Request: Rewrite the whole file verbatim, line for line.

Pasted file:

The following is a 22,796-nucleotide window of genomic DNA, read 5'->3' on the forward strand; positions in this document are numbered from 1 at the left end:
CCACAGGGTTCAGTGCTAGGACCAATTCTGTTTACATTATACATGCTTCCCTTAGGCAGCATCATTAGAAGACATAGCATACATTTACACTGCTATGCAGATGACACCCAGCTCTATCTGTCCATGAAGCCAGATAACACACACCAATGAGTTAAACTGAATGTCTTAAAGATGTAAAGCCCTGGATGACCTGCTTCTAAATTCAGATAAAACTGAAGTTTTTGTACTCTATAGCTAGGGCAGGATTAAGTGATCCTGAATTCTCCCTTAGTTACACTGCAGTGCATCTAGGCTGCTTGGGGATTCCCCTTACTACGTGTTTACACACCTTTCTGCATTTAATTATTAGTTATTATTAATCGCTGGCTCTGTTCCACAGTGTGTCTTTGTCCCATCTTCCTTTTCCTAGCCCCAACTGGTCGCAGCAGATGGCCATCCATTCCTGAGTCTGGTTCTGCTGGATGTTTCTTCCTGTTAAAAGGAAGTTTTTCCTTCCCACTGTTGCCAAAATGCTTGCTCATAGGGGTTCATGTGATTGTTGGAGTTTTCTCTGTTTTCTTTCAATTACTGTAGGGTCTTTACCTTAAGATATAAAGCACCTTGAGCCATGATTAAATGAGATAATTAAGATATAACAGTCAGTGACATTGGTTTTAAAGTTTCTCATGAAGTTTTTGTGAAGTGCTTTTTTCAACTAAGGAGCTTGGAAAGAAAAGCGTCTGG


The following is a 22,796-nucleotide window of genomic DNA, read 5'->3' on the forward strand; positions in this document are numbered from 1 at the left end:
CCACAGGGTTCAGTGCTAGGACCAATTCTGTTTACATTATACATGCTTCCCTTAGGCAGCATCATTAGAAGACATAGCATACATTTACACTGCTATGCAGATGACACCCAGCTCTATCTGTCCATGAAGCCAGATAACACACACCAATGAGTTAAACTGAATGTCTTAAAGATGTAAAGCCCTGGATGACCTGCTTCTAAATTCAGATAAAACTGAAGTTTTTGTACTCTATAGCTAGGGCAGGATTAAGTGATCCTGAATTCTCCCTTAGTTACACTGCAGTGCATCTAGGCTGCTTGGGGATTCCCCTTACTACGTGTTTACACACCTTTCTGCATTTAATTATTAGTTATTATTAATCGCTGGCTCTGTTCCACAGTGTGTCTTTGTCCCATCTTCCTTTTCCTAGCCCCAACTGGTCGCAGCAGATGGCCATCCATTCCTGAGTCTGGTTCTGCTGGATGTTTCTTCCTGTTAAAAGGAAGTTTTTCCTTCCCACTGTTGCCAAAATGCTTGCTCATAGGGGTTCATGTGATTGTTGGAGTTTTCTCTGTTTTCTTTCAATTACTGTAGGGTCTTTACCTTAAGATATAAAGCACCTTGAGCCATGATTAAATGAGATAATTAAGATATAACAGTCAGTGACATTGGTTTTAAAGTTTCTCATGAAGTTTTTGTGAAGTGCTTTTTTCAACTAAGGAGCTTGGAAAGAAAAGCGTCTGG